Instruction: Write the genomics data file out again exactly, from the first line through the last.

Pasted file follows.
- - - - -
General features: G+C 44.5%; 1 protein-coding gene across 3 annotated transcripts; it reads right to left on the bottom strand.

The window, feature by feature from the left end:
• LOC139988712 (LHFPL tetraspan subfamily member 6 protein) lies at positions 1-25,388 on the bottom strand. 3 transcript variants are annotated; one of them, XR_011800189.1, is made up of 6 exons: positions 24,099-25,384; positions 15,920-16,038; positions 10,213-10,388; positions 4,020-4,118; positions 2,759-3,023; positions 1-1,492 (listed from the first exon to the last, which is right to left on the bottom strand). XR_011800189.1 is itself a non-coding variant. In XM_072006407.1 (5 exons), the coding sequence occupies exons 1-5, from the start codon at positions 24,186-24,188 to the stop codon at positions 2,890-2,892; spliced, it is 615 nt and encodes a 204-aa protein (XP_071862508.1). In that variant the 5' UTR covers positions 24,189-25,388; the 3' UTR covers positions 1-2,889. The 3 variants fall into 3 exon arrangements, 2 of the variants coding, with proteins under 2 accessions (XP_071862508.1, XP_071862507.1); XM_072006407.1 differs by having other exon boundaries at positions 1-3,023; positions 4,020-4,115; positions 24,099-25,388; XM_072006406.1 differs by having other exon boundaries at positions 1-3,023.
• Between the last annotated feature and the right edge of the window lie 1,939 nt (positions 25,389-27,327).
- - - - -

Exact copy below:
General features: G+C 44.5%; 1 protein-coding gene across 3 annotated transcripts; it reads right to left on the bottom strand.

The window, feature by feature from the left end:
• LOC139988712 (LHFPL tetraspan subfamily member 6 protein) lies at positions 1-25,388 on the bottom strand. 3 transcript variants are annotated; one of them, XR_011800189.1, is made up of 6 exons: positions 24,099-25,384; positions 15,920-16,038; positions 10,213-10,388; positions 4,020-4,118; positions 2,759-3,023; positions 1-1,492 (listed from the first exon to the last, which is right to left on the bottom strand). XR_011800189.1 is itself a non-coding variant. In XM_072006407.1 (5 exons), the coding sequence occupies exons 1-5, from the start codon at positions 24,186-24,188 to the stop codon at positions 2,890-2,892; spliced, it is 615 nt and encodes a 204-aa protein (XP_071862508.1). In that variant the 5' UTR covers positions 24,189-25,388; the 3' UTR covers positions 1-2,889. The 3 variants fall into 3 exon arrangements, 2 of the variants coding, with proteins under 2 accessions (XP_071862508.1, XP_071862507.1); XM_072006407.1 differs by having other exon boundaries at positions 1-3,023; positions 4,020-4,115; positions 24,099-25,388; XM_072006406.1 differs by having other exon boundaries at positions 1-3,023.
• Between the last annotated feature and the right edge of the window lie 1,939 nt (positions 25,389-27,327).